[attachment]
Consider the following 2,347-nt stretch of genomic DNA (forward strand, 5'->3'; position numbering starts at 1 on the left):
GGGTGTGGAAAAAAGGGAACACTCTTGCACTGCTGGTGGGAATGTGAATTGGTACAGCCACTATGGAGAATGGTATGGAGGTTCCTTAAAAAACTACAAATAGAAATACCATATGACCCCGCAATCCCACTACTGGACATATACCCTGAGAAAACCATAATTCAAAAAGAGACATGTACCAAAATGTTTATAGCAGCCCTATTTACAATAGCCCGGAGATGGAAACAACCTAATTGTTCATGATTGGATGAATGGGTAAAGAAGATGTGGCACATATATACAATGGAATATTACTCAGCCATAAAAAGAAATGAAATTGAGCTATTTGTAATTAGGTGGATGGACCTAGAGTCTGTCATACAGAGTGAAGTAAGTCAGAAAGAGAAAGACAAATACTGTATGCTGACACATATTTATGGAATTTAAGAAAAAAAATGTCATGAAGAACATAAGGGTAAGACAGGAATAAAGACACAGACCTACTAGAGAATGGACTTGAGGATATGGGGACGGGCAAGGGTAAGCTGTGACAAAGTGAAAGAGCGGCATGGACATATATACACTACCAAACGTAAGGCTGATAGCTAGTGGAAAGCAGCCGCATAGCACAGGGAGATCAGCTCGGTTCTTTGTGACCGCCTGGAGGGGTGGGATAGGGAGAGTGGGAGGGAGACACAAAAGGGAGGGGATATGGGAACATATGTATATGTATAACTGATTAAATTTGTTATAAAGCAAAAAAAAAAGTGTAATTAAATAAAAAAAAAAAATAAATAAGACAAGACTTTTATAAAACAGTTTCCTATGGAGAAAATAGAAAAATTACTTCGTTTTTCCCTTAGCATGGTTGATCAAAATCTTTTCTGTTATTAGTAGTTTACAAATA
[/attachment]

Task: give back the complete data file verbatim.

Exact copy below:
Consider the following 2,347-nt stretch of genomic DNA (forward strand, 5'->3'; position numbering starts at 1 on the left):
GGGTGTGGAAAAAAGGGAACACTCTTGCACTGCTGGTGGGAATGTGAATTGGTACAGCCACTATGGAGAATGGTATGGAGGTTCCTTAAAAAACTACAAATAGAAATACCATATGACCCCGCAATCCCACTACTGGACATATACCCTGAGAAAACCATAATTCAAAAAGAGACATGTACCAAAATGTTTATAGCAGCCCTATTTACAATAGCCCGGAGATGGAAACAACCTAATTGTTCATGATTGGATGAATGGGTAAAGAAGATGTGGCACATATATACAATGGAATATTACTCAGCCATAAAAAGAAATGAAATTGAGCTATTTGTAATTAGGTGGATGGACCTAGAGTCTGTCATACAGAGTGAAGTAAGTCAGAAAGAGAAAGACAAATACTGTATGCTGACACATATTTATGGAATTTAAGAAAAAAAATGTCATGAAGAACATAAGGGTAAGACAGGAATAAAGACACAGACCTACTAGAGAATGGACTTGAGGATATGGGGACGGGCAAGGGTAAGCTGTGACAAAGTGAAAGAGCGGCATGGACATATATACACTACCAAACGTAAGGCTGATAGCTAGTGGAAAGCAGCCGCATAGCACAGGGAGATCAGCTCGGTTCTTTGTGACCGCCTGGAGGGGTGGGATAGGGAGAGTGGGAGGGAGACACAAAAGGGAGGGGATATGGGAACATATGTATATGTATAACTGATTAAATTTGTTATAAAGCAAAAAAAAAAGTGTAATTAAATAAAAAAAAAAAATAAATAAGACAAGACTTTTATAAAACAGTTTCCTATGGAGAAAATAGAAAAATTACTTCGTTTTTCCCTTAGCATGGTTGATCAAAATCTTTTCTGTTATTAGTAGTTTACAAATA